Flags serve many purposes. They symbolize a people and represent national pride. Flags convey a shared history. Over the centuries, military units have carried flags and colors. Colors and flags affirm group identity. They build pride and morale, and represent the group’s honor. In battle, flags served as a rallying point when a formation was broken. Troops gathered around the flag to regroup, attack or retreat. Flags marked specific individuals, locations and functions such as hospitals and ambulances.
Infantry regiments regularly held trooping ceremonies. Colors were paraded up and down the line of assembled soldiers to music to make sure the men remembered the colors. A guard of non-commissioned officers usually protected flags and colors. Held in great reverence, a regiment’s honor was embodied in its colors. The entire regiment was humiliated if its colors were lost in battle.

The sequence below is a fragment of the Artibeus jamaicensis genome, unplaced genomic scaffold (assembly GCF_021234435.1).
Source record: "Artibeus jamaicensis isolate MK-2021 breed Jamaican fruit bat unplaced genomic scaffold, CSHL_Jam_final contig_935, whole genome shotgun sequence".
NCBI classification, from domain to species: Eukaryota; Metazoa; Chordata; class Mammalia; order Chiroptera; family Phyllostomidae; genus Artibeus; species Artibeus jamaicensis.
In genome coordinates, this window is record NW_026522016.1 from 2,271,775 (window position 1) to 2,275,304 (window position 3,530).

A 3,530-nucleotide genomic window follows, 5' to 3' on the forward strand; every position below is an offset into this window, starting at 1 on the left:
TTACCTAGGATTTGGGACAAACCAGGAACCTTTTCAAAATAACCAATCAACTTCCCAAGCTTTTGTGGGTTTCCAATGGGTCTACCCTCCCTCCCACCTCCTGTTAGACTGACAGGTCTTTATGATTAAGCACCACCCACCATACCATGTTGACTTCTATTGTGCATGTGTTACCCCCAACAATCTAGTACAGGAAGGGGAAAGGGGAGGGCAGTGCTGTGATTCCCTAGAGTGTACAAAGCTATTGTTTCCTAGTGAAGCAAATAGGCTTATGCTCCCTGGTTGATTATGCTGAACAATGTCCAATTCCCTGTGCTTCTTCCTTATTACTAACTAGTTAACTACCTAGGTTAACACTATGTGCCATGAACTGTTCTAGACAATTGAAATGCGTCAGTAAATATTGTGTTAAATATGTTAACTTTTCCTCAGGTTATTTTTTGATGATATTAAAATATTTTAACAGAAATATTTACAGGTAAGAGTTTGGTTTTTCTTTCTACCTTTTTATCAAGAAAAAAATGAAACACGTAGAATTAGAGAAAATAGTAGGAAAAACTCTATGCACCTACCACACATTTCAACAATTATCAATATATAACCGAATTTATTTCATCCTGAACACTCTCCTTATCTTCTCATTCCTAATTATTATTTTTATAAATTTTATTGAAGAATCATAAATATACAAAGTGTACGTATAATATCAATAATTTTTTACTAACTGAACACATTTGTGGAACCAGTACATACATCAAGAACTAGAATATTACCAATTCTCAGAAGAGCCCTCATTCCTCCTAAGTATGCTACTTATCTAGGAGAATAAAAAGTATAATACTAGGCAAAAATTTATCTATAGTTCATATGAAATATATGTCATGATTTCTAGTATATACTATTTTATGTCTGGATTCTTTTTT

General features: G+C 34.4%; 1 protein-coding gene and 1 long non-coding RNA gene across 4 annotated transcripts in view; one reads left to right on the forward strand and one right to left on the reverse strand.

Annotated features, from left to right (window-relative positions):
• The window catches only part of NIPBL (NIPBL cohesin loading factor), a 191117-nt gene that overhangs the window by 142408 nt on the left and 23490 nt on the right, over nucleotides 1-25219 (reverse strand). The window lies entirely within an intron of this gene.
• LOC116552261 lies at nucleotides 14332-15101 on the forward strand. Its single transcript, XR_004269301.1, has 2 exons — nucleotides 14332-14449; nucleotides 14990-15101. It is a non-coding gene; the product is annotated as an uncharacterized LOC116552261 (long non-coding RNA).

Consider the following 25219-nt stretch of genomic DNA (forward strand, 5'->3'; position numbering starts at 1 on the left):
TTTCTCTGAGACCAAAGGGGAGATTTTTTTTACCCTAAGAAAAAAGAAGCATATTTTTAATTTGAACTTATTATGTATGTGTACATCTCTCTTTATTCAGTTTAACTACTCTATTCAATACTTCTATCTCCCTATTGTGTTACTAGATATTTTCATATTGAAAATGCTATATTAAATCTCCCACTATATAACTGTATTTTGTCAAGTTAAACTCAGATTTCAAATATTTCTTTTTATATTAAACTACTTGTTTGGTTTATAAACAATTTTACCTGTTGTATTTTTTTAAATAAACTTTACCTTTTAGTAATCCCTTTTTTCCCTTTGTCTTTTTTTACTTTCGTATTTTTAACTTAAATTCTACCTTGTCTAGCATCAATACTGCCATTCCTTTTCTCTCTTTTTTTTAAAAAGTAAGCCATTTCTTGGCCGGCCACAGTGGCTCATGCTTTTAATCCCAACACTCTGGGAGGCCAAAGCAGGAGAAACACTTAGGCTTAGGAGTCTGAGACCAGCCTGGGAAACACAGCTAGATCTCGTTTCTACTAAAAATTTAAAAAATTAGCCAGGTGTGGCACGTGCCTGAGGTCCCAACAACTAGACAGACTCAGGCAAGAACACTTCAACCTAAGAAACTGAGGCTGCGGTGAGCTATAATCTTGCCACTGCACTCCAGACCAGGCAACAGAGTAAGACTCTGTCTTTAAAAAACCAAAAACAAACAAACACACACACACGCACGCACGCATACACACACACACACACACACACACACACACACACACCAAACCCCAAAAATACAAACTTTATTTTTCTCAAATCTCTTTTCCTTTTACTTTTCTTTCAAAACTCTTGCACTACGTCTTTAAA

From the establishment of the United States Army in 1785, US regular infantry regiments carried colors. Regiments didn’t carry the United States flag, as it was felt that no one unit could carry the national honor into battle. By the 1840’s, the infantry carried the United States flag with the regimental number or title printed on one of the white stripes. If the flag was lost in battle, only that regiment’s honor, and not the national honor, was lost. During the Civil War, a soldier who captured enemy colors or saved his unit’s colors frequently was honored. In addition to receiving a medal honor, a soldier was sometimes given a leave of absence. Soldiers who captured enemy colors were often mentioned in dispatches or listed on a role of honor.